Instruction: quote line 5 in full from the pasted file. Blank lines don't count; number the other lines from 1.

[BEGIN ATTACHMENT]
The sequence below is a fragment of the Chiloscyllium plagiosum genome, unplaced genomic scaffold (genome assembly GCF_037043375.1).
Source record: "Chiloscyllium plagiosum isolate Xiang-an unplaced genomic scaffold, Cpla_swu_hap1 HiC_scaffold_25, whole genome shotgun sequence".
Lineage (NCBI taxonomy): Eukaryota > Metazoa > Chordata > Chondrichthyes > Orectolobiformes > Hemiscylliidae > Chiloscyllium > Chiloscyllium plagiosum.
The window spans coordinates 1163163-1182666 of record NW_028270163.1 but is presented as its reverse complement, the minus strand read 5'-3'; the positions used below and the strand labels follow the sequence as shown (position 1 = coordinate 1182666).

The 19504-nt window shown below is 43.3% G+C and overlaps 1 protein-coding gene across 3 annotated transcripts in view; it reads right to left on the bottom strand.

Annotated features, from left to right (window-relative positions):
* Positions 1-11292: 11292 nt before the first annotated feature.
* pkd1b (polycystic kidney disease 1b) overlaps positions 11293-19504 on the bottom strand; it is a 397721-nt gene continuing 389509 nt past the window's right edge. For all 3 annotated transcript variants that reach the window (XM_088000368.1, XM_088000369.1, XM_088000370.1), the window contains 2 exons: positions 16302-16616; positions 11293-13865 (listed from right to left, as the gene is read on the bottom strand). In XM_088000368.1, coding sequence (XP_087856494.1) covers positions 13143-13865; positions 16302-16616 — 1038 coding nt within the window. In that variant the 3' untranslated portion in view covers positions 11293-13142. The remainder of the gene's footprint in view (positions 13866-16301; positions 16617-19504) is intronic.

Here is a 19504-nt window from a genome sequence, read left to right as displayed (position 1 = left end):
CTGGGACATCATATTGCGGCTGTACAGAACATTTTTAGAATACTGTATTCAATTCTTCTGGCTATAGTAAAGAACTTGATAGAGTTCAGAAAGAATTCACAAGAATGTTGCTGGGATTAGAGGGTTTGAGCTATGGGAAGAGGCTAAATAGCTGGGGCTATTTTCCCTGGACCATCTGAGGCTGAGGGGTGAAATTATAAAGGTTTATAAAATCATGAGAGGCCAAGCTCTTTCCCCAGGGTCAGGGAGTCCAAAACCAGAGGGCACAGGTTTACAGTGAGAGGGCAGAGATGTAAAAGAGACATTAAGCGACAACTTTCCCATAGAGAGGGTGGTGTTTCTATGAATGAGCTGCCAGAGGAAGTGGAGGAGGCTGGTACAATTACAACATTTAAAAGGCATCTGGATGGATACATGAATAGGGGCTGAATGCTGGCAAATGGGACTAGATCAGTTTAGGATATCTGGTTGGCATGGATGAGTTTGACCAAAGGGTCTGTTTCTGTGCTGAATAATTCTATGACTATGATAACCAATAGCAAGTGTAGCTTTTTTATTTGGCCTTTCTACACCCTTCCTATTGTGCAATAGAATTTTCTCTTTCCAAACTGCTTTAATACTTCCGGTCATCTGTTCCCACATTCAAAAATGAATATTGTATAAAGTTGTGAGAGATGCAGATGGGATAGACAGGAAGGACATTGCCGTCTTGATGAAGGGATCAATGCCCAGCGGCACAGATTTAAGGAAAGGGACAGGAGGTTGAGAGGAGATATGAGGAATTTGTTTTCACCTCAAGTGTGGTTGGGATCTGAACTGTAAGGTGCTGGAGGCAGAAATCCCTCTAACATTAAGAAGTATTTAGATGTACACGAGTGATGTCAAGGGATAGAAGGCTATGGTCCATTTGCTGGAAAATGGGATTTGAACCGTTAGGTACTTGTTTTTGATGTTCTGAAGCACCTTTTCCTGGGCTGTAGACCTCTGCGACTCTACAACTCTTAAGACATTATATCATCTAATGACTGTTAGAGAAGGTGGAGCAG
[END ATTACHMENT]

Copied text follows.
The 19504-nt window shown below is 43.3% G+C and overlaps 1 protein-coding gene across 3 annotated transcripts in view; it reads right to left on the bottom strand.